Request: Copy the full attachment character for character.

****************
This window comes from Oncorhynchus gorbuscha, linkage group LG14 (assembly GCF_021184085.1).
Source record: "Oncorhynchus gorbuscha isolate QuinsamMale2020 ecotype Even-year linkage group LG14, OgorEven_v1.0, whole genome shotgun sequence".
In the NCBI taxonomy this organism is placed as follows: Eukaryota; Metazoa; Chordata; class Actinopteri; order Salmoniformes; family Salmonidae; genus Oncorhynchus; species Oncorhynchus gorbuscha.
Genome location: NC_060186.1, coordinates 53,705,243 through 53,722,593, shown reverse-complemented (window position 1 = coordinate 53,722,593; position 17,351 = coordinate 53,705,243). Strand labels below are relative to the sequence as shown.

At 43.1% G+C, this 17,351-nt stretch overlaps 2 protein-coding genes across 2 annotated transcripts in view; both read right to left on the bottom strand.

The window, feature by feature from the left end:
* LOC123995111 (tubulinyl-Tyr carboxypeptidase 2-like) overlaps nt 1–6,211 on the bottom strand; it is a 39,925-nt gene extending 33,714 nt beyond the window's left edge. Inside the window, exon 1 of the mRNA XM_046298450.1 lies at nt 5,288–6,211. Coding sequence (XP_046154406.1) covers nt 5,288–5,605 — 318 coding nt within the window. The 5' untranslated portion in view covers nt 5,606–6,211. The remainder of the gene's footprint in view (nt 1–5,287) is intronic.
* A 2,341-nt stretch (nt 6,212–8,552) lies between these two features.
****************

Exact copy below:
This window comes from Oncorhynchus gorbuscha, linkage group LG14 (assembly GCF_021184085.1).
Source record: "Oncorhynchus gorbuscha isolate QuinsamMale2020 ecotype Even-year linkage group LG14, OgorEven_v1.0, whole genome shotgun sequence".
In the NCBI taxonomy this organism is placed as follows: Eukaryota; Metazoa; Chordata; class Actinopteri; order Salmoniformes; family Salmonidae; genus Oncorhynchus; species Oncorhynchus gorbuscha.
Genome location: NC_060186.1, coordinates 53,705,243 through 53,722,593, shown reverse-complemented (window position 1 = coordinate 53,722,593; position 17,351 = coordinate 53,705,243). Strand labels below are relative to the sequence as shown.

At 43.1% G+C, this 17,351-nt stretch overlaps 2 protein-coding genes across 2 annotated transcripts in view; both read right to left on the bottom strand.

The window, feature by feature from the left end:
* LOC123995111 (tubulinyl-Tyr carboxypeptidase 2-like) overlaps nt 1–6,211 on the bottom strand; it is a 39,925-nt gene extending 33,714 nt beyond the window's left edge. Inside the window, exon 1 of the mRNA XM_046298450.1 lies at nt 5,288–6,211. Coding sequence (XP_046154406.1) covers nt 5,288–5,605 — 318 coding nt within the window. The 5' untranslated portion in view covers nt 5,606–6,211. The remainder of the gene's footprint in view (nt 1–5,287) is intronic.
* A 2,341-nt stretch (nt 6,212–8,552) lies between these two features.